How one drug car­tel banked its cash in New York City

Daily Freeman (Kingston, NY) - - LOCAL NEWS - By Tom Hays

NEW YORK >> In the pho­tos, Ale­jan­dra Sal­gado and her lit­tle brother Fran­cisco look like or­di­nary tourists strolling the streets of mid­town Man­hat­tan. He car­ries a shop­ping bag. She wears a white dress, a neck­lace and a leather tote slung over one shoul­der.

But the out­ings were hardly in­no­cent.

Over two hours, fed­eral agents snapped pic­tures as the pair vis­ited seven banks, stop­ping at each one to make cash de­posits of just un­der $10,000 — all from piles of drug money stashed in their bags.

Pros­e­cu­tors say the flurry of mod­est de­posits was one of the many schemes hatched by Mex­i­can crime car­tels try­ing to bring bil­lions of dol­lars in drug pro­ceeds back from the United States without at­tract­ing scru­tiny from bank­ing reg­u­la­tors.

The car­tels col­lect much of their cash pro­ceeds from the U.S. mar­ket much the way the co­caine and other drugs come in, by sneak­ing it across the bor­der.

But us­ing reg­u­lar banks re­mains in the mix, said James Hunt, head of the Drug En­force­ment Ad­min­is­tra­tion’s New York City of­fice. The trick is keep­ing de­posits small, be­cause banks are re­quired to re­port cash de­posits of $10,000 or more to the gov­ern­ment. The ben­e­fit, he said, is that if in­ves­ti­ga­tors do catch onto such a scheme, less cash gets con­fis­cated. The bag­men also of­ten face less jail time.

“It’s a lit­tle more time-in­ten­sive but it’s not as heavy a hit if you get caught,” Hunt said.

Be­fore they went to pri­son late last month, the Sal­ga­dos were paid to laun­der up to $1 mil­lion a month col­lected from drug whole­salers do­ing busi­ness with the no­to­ri­ous Si­naloa car­tel, pros­e­cu­tors said.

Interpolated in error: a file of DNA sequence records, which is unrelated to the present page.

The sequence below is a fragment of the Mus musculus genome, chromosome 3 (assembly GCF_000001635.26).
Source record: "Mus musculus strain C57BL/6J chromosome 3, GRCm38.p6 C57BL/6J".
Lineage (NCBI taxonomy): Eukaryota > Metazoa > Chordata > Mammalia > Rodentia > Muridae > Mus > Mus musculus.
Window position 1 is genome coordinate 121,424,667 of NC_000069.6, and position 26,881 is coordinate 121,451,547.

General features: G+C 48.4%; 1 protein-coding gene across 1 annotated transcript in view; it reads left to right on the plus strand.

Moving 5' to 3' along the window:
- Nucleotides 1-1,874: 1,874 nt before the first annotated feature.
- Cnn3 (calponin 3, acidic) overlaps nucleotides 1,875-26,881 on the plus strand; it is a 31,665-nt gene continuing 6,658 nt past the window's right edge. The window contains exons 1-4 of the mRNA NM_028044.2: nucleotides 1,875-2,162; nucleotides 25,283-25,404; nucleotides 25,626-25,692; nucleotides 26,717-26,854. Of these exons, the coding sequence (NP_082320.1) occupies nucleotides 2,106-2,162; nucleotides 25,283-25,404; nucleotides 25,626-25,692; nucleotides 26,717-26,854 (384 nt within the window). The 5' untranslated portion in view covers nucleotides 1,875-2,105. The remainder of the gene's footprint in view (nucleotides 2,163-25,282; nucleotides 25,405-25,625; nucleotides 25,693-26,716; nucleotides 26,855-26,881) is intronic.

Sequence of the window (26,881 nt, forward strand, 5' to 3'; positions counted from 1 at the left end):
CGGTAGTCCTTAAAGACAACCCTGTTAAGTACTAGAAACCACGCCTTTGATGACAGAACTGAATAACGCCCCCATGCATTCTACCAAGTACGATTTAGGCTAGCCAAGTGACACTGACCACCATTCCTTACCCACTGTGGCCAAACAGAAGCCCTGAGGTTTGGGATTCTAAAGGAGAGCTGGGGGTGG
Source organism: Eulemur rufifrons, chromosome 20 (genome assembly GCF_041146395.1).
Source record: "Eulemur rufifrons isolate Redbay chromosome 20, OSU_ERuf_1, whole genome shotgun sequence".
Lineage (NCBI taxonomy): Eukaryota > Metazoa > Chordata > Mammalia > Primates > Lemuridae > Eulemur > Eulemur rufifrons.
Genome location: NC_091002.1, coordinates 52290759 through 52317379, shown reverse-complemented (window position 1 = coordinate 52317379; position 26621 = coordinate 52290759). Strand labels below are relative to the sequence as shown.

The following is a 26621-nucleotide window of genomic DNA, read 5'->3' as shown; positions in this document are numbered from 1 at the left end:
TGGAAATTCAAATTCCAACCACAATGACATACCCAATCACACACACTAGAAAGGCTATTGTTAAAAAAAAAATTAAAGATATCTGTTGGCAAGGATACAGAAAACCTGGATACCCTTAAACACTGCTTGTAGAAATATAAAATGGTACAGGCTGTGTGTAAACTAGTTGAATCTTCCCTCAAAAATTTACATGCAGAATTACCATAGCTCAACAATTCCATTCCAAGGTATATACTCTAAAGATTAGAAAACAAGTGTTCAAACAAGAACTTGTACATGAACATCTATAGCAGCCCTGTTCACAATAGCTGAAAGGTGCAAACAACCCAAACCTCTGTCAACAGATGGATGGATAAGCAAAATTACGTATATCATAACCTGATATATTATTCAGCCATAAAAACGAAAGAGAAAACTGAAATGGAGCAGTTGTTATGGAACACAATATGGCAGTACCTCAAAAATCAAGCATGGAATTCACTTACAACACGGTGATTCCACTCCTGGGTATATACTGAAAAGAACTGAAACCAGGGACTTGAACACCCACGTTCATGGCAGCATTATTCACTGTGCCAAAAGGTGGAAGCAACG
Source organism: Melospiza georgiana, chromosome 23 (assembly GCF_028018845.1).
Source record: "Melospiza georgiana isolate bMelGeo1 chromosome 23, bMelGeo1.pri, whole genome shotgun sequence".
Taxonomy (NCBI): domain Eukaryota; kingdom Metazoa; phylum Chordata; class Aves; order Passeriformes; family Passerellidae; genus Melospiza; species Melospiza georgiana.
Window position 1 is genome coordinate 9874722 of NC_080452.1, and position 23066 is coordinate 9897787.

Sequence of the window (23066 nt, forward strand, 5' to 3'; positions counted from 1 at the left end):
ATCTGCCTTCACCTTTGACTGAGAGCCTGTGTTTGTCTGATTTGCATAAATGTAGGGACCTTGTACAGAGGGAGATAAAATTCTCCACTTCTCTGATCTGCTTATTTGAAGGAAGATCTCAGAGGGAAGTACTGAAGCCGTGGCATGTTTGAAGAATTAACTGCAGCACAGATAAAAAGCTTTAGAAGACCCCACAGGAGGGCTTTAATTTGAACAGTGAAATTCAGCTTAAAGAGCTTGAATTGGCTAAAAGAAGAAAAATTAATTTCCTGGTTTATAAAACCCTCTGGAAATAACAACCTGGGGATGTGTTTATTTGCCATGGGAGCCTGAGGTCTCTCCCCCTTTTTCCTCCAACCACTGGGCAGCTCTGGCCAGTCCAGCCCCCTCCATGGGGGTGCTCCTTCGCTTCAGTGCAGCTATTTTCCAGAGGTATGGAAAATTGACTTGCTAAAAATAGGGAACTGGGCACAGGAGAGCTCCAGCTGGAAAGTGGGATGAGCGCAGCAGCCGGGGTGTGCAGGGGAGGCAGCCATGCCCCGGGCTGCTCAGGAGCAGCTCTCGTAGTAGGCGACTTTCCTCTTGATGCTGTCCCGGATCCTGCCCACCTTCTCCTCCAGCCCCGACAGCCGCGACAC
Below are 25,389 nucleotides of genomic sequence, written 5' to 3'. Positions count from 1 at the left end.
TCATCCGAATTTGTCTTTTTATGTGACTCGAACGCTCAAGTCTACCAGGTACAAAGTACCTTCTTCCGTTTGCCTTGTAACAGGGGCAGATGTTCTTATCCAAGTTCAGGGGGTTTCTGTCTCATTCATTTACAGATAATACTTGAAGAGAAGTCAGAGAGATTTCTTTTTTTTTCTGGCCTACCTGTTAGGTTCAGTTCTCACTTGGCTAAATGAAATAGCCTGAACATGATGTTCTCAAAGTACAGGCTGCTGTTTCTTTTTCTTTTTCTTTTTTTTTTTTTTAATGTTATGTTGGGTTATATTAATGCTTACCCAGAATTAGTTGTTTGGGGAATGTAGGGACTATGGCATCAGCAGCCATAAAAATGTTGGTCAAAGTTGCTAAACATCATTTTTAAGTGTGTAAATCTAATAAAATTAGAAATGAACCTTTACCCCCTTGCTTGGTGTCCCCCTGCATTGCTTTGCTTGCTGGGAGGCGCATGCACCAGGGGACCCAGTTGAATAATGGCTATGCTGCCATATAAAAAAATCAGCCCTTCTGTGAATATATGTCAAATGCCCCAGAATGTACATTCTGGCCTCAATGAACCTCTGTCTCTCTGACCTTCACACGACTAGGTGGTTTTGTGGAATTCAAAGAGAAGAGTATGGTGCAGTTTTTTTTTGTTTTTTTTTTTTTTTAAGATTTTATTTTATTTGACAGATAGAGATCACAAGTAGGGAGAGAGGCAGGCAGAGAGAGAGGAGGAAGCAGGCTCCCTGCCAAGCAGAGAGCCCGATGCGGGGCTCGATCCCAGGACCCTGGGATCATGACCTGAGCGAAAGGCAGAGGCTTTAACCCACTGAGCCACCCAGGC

In­ves­ti­ga­tors say Ale­jan­dra Sal­gado, 59, who has a Mex­ico City ad­dress and was in the U.S. on an ex­pired visa, was su­per­vised by a high-rank­ing mem­ber of the car­tel.

Agents be­gan watch­ing her in New York af­ter her name came up in an in­ves­ti­ga­tion of money-laun­der­ing cells in south­ern Cal­i­for­nia, Michi­gan and Ari­zona be­ing con­ducted by in­ves­ti­ga­tors from the DEA Drug En­force­ment Task Force, Depart­ment of Home­land Se­cu­rity, the IRS and lo­cal agen­cies.

De­tails from the case files of fed­eral agents and nar­cotics pros­e­cu­tors pro­vided to the AP of­fer a look in­side how the Sal­ga­dos op­er­ated.

At one point she had been a courier who would drive drug money over the bor­der.

But later, she was as­signed by car­tel lead­ers to de­posit funds into mul­ti­ple bank ac­counts held un-


In this Au­gust 2013 surveil­lance photo pro­vided by the Drug En­force­ment Ad­min­is­tra­tion, Fran­cisco Sal­gado and his sis­ter Ale­jan­dra walk on New York’s Third Av­enue in mid­town Man­hat­tan where au­thor­i­ties say they made mul­ti­ple cash de­posits at banks within a few blocks of each other as part of a Mex­i­can car­tel money-laun­der­ing scheme.

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